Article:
Riley Reynolds Crushes Costume Day…

written by Jay Albee, Published by Stone Arch Book, 2022

Fourth-grader Riley is a kid who loves lot of things: their parents, cousins, friends, all kinds of animals, making cool stuff (as well as messes), and most importantly being nonbinary and unconditionally accepted by family and friends. In this first book of a new early chapter book series created by Jay Albee (pen name for Jen
Breach and J. Anthony), Riley is excited about costume day at school where kids are invited to “dress like your favorite character.” After a creative exercise with school librarian, Mx. Aude, Riley puts their imagination to work and helps kids who are having trouble coming up with costume ideas. Riley and their neighborhood friends even organize time to work on making costumes together. Riley, Lea, and Cricket decide on a group costume, where they will represent characters from the picture book, Prince and Knight, a queer fairy tale by Daniel Haack. Cricket will be the prince, with his construction paper crown covered with tiny aluminum foil stars, Lea will be the knight, with her costume of pulled-apart cardboard cereal boxes in aluminum foil, and Riley will be the dragon, with shiny green paper for fearsome scales, sharp cones for dragon horns, and a paper-mâché dragon head with gnashing white teeth, bared roaring lips, and glaring yellow eyes. Other children dress up in characters from other LGBTQ+ friendly titles, including The Princess in Black and the
Mermaid Princess, by Shannon and Dean Hale, and Melissa (previously published as George), by Alex Gino.
The last chapter, “And Then It Was Friday” is costume day with the children parading their fantastical costumes.

Also highly recommended are additional books in this chapter book series: Riley Reynolds Glitterfies the Gala, Riley Reynolds Rocks the Park, Riley Reynolds Slays the Play, Riley Reynolds Pumps Up the Party, Riley Reynolds Slides into Summer, and Riley Reynolds Takes Care of Business. These early chapter books are an important addition to children’s literature as they are perfect for beginning and early readers, and because there is so much representation in the series. As a mixed-race kid, transgender author J grew up around a lot of mixed-race kids and was exposed to the idea of a lot of different
cultural environments. J writes, “exposure to a variety of experiences is also exposure to a variety of possibilities. It invites us to bring imagination and understanding to other people’s experiences.” These Riley Reynolds books allow transgender kids of all races and cultural backgrounds to see themselves reflected in stories, and for others to be exposed to people different from themselves. Although these are early chapter books and not picture books, comic-style illustrations at the end of each chapter reflect the action of the story. Riley is biracial, with a Mexican mom and a White dad. Each book begins with two comic-book style pages titled “I’m Riley,” where Riley introduces themself, followed by two additional comic-book style pages titled “Mx. Aude Teaches Helpful Terms,” giving definitions related to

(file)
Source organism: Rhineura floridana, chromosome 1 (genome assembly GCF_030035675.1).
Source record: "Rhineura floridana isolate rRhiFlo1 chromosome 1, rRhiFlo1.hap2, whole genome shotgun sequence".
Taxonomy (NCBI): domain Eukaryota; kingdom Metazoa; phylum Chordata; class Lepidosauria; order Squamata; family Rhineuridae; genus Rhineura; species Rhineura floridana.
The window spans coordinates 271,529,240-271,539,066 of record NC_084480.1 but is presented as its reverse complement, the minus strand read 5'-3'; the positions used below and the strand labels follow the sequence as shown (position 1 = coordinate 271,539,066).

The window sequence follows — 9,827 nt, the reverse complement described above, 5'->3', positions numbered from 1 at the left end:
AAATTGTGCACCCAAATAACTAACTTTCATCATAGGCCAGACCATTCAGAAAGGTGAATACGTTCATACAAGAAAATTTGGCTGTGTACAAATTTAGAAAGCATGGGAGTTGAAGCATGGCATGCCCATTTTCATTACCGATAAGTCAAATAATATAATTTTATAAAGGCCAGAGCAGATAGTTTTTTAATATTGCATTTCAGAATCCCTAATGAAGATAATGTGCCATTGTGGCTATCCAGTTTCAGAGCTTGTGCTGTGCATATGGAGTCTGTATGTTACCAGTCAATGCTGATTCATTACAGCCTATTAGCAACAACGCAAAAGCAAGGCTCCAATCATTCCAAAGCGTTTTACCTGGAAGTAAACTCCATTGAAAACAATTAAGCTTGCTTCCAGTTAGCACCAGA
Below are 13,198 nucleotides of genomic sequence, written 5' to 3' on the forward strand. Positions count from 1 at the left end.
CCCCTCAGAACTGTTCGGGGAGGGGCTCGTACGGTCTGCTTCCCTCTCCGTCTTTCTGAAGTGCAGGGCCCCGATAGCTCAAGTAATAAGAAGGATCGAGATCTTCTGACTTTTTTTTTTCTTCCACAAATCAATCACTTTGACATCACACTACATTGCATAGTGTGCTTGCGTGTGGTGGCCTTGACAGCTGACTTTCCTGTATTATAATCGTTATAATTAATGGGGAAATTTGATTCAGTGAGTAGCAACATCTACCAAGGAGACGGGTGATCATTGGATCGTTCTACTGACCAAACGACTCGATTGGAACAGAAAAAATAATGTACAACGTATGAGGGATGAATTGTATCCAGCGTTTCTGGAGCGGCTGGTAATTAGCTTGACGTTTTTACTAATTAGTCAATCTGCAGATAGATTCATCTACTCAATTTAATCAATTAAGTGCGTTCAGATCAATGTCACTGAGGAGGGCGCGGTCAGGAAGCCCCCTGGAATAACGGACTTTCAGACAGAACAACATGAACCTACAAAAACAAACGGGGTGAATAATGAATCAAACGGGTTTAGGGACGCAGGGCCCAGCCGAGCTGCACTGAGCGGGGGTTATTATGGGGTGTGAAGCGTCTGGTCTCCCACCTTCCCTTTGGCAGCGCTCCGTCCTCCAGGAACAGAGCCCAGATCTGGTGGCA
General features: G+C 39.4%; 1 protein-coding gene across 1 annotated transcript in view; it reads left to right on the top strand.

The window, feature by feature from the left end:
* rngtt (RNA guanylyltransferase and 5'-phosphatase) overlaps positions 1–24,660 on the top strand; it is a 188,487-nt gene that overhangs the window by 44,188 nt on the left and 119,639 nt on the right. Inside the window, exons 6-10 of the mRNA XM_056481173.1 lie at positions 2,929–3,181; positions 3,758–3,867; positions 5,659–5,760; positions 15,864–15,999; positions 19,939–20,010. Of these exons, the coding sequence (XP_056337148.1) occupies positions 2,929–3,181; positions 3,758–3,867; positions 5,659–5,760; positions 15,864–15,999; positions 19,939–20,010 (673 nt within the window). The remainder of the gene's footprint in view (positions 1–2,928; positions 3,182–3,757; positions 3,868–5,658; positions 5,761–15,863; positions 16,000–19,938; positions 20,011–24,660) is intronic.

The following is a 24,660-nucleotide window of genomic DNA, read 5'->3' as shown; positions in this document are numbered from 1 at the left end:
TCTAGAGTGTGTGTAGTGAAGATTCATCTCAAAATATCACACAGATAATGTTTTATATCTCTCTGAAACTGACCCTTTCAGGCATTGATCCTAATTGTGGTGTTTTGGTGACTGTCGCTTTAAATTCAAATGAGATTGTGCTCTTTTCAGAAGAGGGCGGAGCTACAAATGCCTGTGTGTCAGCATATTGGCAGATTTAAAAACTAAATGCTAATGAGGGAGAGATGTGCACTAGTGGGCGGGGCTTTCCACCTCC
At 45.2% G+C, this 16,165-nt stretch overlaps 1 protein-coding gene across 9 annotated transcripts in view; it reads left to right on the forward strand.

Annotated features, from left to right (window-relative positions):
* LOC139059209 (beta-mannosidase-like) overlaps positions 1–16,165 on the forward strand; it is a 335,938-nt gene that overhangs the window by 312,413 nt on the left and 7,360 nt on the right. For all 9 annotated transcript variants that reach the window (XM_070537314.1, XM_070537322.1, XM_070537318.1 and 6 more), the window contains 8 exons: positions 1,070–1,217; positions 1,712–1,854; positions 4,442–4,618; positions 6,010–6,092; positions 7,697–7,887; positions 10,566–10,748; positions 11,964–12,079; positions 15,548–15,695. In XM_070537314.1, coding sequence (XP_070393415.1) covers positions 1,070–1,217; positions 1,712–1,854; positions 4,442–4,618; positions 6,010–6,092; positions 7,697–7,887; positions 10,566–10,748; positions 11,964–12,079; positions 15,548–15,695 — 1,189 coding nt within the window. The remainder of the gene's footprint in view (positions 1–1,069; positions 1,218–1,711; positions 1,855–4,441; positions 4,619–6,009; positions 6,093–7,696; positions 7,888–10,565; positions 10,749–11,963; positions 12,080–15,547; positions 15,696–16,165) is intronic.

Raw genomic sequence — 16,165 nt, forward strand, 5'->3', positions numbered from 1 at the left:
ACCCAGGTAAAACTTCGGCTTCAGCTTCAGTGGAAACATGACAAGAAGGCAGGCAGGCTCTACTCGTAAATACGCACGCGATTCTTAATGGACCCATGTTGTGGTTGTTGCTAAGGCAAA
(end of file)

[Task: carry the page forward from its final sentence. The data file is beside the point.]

gender and queer identities. Other than these initial introductory pages, gender identity is never mentioned, with Riley’s nonbinary identity as well as their friends gender identities being completely incidental to the stories. At the end of each book in this series, there are discussion questions as well as writing prompts, to further extend the learning and fun.

Jay Albee is the joint penname for an LGBTQ+ couple named Jen Breach and J. Anthony. They write, “For both of us Riley is somewhat aspirational: a healthy, loved kid with an uninhibited imagination and full support, but still in a real, grounded world, with all the problems and worries of a kid. The Riley Reynolds series is about connection, community, and possibilities. If a reader picks up one of these things, that’s great, but the real spirit of Riley is inclusion, a invitation to “come as you are” – so whatever a reader takes from the books is
welcome, especially if it is something we couldn’t have imagined.“
This book review was submitted by Stand with Trans advocate Barb Shumer, who is a past board member and retired public librarian.

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